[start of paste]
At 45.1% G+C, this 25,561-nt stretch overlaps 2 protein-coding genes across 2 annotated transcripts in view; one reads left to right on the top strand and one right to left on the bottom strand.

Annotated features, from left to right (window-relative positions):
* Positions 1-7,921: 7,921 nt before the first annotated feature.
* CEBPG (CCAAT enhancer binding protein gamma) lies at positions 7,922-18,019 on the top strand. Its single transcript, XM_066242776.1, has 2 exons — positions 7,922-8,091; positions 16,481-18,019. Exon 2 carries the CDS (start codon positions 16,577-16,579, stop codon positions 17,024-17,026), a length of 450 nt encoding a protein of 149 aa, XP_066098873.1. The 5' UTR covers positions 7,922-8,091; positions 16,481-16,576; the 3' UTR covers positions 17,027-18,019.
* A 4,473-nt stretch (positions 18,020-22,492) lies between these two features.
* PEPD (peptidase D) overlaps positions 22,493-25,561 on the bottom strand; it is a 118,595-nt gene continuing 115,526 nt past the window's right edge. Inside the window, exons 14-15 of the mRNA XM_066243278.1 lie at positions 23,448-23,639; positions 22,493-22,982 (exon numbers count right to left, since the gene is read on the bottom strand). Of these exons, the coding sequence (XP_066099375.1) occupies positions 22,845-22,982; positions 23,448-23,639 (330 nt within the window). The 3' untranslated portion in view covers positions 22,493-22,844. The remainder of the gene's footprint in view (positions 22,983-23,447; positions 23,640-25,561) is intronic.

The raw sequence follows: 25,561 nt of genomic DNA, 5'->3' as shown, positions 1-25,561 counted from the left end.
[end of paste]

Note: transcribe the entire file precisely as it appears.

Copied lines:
At 45.1% G+C, this 25,561-nt stretch overlaps 2 protein-coding genes across 2 annotated transcripts in view; one reads left to right on the top strand and one right to left on the bottom strand.

Annotated features, from left to right (window-relative positions):
* Positions 1-7,921: 7,921 nt before the first annotated feature.
* CEBPG (CCAAT enhancer binding protein gamma) lies at positions 7,922-18,019 on the top strand. Its single transcript, XM_066242776.1, has 2 exons — positions 7,922-8,091; positions 16,481-18,019. Exon 2 carries the CDS (start codon positions 16,577-16,579, stop codon positions 17,024-17,026), a length of 450 nt encoding a protein of 149 aa, XP_066098873.1. The 5' UTR covers positions 7,922-8,091; positions 16,481-16,576; the 3' UTR covers positions 17,027-18,019.
* A 4,473-nt stretch (positions 18,020-22,492) lies between these two features.
* PEPD (peptidase D) overlaps positions 22,493-25,561 on the bottom strand; it is a 118,595-nt gene continuing 115,526 nt past the window's right edge. Inside the window, exons 14-15 of the mRNA XM_066243278.1 lie at positions 23,448-23,639; positions 22,493-22,982 (exon numbers count right to left, since the gene is read on the bottom strand). Of these exons, the coding sequence (XP_066099375.1) occupies positions 22,845-22,982; positions 23,448-23,639 (330 nt within the window). The 3' untranslated portion in view covers positions 22,493-22,844. The remainder of the gene's footprint in view (positions 22,983-23,447; positions 23,640-25,561) is intronic.

The raw sequence follows: 25,561 nt of genomic DNA, 5'->3' as shown, positions 1-25,561 counted from the left end.